Photos of Monopoli and Cisternino are here: http://www.wired2theworld.com/2013/1...-puglia-italy/
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Old Nov 1st, 2013, 05:36 AM
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on for the ride
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Old Nov 1st, 2013, 06:21 AM
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Kristina, I have driven an auto for years and when we were in Spain last month, try as I might I could NOT get it into reverse....(and I know about the push down and across thing...) D ended up ( very impatiently) getting out of the passenger side and turfing me out of the drivers seat!!!!
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Old Nov 1st, 2013, 10:33 AM
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Kristina...

I had 3, one in Abruzzo at the cooking school and I don't remember the name, but it was good.

Another I had after dinner at Sorpasso (in Prati neighborhood of Rome), when I ordered they asked if I wanted a sweet or "not sweet" amaro, I said "not sweet" and never got the name, but it was good too.

Lastly I had Lucano after dinner at Armando in Rome and LOVED it! and I like the label too! ;-)
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Old Nov 1st, 2013, 05:08 PM
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Smeagol- this is not the first time we've had issues getting a manual car into reverse!

LCI-Lucano is a favorite. Antico Vecchio Amaro del Capo which is made in Campania.
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Old Nov 2nd, 2013, 06:27 PM
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I'm enjoying your trip report! And am off to check out your blog links. Looking forward to what comes next!
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Old Nov 4th, 2013, 02:44 AM
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Keep it up, Kristina!
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Old Nov 4th, 2013, 03:31 PM
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Waiting for more.
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Old Nov 4th, 2013, 04:49 PM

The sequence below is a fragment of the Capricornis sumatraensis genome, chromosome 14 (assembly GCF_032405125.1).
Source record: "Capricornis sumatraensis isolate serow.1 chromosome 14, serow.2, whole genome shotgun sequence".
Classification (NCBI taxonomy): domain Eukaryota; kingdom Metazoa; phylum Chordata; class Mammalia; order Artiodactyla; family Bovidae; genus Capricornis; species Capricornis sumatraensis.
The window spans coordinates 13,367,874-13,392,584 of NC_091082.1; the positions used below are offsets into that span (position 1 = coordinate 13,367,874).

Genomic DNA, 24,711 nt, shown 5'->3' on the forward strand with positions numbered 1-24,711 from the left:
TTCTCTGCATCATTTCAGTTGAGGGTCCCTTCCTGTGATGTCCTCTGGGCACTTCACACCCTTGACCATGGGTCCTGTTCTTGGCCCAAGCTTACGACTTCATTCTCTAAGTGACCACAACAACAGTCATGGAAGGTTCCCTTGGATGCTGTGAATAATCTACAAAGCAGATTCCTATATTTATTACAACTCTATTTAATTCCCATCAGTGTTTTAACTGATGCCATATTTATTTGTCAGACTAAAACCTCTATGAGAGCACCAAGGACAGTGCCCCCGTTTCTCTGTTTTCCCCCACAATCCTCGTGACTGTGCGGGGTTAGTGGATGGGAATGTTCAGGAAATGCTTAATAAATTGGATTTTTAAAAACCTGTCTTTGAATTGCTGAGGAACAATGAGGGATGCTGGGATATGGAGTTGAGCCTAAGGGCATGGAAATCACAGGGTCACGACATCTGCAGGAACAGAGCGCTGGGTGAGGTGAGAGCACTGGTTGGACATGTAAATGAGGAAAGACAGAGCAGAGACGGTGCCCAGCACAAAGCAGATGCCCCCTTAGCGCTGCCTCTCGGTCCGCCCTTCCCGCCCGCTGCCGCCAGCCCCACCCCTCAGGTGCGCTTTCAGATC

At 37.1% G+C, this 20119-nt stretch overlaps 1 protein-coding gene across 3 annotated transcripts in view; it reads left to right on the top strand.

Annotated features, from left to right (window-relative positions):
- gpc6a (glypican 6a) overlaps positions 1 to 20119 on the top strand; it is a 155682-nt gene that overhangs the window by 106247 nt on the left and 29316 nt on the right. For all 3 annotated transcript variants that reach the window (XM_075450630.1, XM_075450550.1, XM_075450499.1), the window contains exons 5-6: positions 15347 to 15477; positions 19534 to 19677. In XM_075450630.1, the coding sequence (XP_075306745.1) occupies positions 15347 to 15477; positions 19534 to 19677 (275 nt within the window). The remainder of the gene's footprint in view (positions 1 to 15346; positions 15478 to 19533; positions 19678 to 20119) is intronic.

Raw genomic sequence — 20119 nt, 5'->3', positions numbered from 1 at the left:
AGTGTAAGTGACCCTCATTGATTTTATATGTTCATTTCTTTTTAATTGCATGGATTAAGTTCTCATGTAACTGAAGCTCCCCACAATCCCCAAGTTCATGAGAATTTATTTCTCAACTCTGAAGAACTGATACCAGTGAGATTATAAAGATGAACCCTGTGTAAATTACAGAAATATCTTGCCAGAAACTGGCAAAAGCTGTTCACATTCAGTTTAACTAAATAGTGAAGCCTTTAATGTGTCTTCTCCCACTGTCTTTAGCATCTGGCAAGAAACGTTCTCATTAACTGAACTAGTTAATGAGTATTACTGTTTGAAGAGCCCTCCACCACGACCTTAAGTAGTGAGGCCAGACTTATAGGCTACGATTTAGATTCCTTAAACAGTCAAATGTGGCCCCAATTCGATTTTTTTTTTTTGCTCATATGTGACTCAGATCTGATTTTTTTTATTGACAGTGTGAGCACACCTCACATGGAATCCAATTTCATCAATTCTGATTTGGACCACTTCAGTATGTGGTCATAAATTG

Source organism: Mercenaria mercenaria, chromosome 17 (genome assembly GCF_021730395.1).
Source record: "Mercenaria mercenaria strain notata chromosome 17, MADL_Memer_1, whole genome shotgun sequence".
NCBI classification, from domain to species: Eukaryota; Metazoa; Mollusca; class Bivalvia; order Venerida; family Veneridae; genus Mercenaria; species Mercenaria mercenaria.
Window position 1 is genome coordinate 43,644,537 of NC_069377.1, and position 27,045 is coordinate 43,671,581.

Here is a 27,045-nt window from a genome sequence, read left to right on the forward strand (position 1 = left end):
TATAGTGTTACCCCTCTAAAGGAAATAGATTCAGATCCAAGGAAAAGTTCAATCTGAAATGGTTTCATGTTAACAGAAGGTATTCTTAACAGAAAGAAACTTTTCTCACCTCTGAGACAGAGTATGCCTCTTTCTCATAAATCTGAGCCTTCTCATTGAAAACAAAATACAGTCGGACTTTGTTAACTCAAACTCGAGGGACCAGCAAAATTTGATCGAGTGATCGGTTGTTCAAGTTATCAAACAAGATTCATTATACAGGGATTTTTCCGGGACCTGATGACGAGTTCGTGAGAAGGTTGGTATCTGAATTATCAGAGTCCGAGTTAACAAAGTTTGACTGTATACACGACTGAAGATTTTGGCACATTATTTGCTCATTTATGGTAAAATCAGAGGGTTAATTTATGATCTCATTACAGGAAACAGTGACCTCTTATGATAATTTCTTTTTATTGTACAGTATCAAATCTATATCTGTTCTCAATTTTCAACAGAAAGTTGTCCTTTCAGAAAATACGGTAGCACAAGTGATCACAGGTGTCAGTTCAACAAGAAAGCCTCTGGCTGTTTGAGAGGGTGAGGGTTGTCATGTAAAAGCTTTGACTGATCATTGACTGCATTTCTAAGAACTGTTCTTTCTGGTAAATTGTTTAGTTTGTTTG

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<b>Masseria Salamina-Agritourismo Hotel in Puglia, Italy</b>

At first, driving up to the masseria feels a bit odd, as if you are driving down a private road (you are), through olive groves (you are), and then suddenly you see a what looks like a small castle in front of you, complete with tower and crenelations around the roof line. This property has been here since the 1600′s and is currently home to four generations of the Angelini family who live in a house adjacent to the main building.

Masseria Salamina sits in the middle of olive groves outside the one street town of Pezze di Greco on the SS16 south of Fasano in the Puglia region of Italy. A masseria is a fortified farm house and this one has been converted into an agritourismo as many in the area have. Agritourismi are a working farms (according to Italian law an agritourismo must make more money from farming than it does from tourism) which also offers lodging and often serve food from their own farm and those of the surrounding area.

There are 20 guest rooms; those in the main building are called “manor rooms” and are filled with period antiques original to the house and some may have a view of the sea (and are priced to match), “mezzanine” rooms off the interior courtyard with two levels, and “farm house” rooms off the back of the building which are like small 1 bedroom apartments complete with kitchen.

I had originally booked a mezzanine room (the least expensive at 100 euro/night in low season) but we were shown to a farm house room when we arrived. Confused, and with a bit of a language barrier, we asked to see the 2 level room. As it turned out, the farm house room was nicer (same decor but larger) than the mezzanine room and we had been offered this room because they were not full. Of course we stuck with the nicer room.